Suspended sentence for child porn

A MAGISTRATE has refused to release the name of a man who downloaded thousands of child porn images despite sentencing him to an 18-month suspended prison term.

Magistrate Nick Reimer in the Casino Local Court yesterday convicted the 25-year-old Lismore Heights man, who pleaded guilty to a charge of possessing an image containing child pornography.

However, Mr Reimer allowed a suppression order on the man’s name to remain in place, despite submissions from The Northern Star and the Director of Public Prosecutions asking that the order be lifted.

The original order had been made by another magistrate because of the man’s ‘mental state’– his lawyers said he was having suicidal thoughts – and because he had been attacked in the street after early reporting of the case.

After an outburst in the Lismore Local Court last month, the man was sent to Richmond Clinic for psychiatric evaluation. Doctors at the clinic found the man had no mental illness.

However, Mr Reimer yesterday said he lacked confidence in the public mental health unit and accepted a medical report from the man’s defence team saying he had suffered a mental illness and was responding well to medication.

Mr Reimer said it was the normal practice for the names of people charged with child porn offences to be available in open court, but in this case the man had a high public profile and would likely be the subject of ‘reprisals’ should his name be published.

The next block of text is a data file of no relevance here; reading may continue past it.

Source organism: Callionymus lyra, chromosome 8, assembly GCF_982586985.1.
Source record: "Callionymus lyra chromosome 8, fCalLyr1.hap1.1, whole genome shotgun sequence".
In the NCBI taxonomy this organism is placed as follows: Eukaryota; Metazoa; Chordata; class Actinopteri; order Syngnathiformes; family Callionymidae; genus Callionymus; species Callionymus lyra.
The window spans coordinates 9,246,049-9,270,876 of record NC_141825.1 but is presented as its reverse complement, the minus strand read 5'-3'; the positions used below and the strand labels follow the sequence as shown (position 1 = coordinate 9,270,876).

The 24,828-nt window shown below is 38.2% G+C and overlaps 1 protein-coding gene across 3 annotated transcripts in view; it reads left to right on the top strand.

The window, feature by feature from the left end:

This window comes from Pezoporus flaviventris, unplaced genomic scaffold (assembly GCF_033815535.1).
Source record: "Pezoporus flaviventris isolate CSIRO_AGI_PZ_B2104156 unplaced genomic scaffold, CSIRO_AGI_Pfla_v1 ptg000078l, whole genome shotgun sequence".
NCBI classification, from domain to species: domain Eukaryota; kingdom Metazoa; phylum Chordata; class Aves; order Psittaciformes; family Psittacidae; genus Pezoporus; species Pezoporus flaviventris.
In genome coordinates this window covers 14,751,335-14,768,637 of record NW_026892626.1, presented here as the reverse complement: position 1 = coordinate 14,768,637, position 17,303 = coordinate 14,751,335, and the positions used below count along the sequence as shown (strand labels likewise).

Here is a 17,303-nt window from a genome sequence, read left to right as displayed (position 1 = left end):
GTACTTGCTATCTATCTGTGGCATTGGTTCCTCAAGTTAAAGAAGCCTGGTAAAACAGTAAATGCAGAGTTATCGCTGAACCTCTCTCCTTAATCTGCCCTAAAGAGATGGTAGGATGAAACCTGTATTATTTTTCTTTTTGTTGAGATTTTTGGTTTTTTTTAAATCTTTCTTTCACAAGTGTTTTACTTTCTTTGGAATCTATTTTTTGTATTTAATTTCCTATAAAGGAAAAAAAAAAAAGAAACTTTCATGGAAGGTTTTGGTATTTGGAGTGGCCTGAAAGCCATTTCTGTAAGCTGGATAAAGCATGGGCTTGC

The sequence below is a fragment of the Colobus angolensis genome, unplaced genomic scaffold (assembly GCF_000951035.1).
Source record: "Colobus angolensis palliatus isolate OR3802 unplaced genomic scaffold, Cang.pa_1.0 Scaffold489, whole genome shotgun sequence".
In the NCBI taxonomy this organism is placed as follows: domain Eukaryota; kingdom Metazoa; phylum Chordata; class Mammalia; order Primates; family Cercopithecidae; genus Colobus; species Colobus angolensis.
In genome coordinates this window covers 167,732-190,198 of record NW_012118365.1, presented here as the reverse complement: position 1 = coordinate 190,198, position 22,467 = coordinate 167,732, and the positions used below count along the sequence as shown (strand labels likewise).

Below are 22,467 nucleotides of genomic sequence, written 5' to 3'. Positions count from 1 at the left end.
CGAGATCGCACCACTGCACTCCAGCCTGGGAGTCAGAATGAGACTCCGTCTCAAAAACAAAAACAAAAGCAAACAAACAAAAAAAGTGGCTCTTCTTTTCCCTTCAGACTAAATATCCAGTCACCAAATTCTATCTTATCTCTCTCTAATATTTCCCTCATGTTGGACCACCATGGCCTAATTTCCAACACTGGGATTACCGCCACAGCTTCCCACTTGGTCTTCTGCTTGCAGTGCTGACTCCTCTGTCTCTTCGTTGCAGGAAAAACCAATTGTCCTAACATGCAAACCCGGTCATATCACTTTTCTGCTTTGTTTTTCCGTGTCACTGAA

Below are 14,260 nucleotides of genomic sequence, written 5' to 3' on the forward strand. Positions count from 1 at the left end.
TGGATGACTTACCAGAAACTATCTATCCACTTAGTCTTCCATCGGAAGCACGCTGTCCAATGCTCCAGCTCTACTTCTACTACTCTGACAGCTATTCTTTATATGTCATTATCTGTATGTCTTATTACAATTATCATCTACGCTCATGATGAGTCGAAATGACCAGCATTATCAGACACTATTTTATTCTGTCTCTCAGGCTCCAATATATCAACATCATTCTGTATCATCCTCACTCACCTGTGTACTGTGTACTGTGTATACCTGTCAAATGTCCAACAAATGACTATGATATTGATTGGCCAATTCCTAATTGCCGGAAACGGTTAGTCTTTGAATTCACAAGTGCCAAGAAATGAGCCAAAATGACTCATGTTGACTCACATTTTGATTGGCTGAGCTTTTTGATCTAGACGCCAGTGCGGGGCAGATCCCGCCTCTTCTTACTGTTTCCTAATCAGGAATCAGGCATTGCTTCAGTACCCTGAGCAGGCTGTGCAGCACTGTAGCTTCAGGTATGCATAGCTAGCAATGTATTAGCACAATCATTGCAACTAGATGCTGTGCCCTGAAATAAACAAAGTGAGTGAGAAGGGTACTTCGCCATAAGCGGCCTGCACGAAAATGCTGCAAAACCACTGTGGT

The man’s defence team submitted five character references saying his behaviour was ‘out of character’.

Police raided the man’s home in March 2008 and seized three hard disc drives and a flash drive containing more than 19,000 pornographic images and four videos. Expert analysis of the drives found many, but not all, of the images were of girls aged under 16 and included girls aged between 13 and 14.

Mr Reimer noted the seriousness of the offence and the ‘vast amount of material put before the court’.

He sentenced the man to 18 months jail, wholly suspended provided the man was of good behaviour, abstained from cannabis, continued to consult his doctor, attend to any psychiatric problems and take his prescribed medications.

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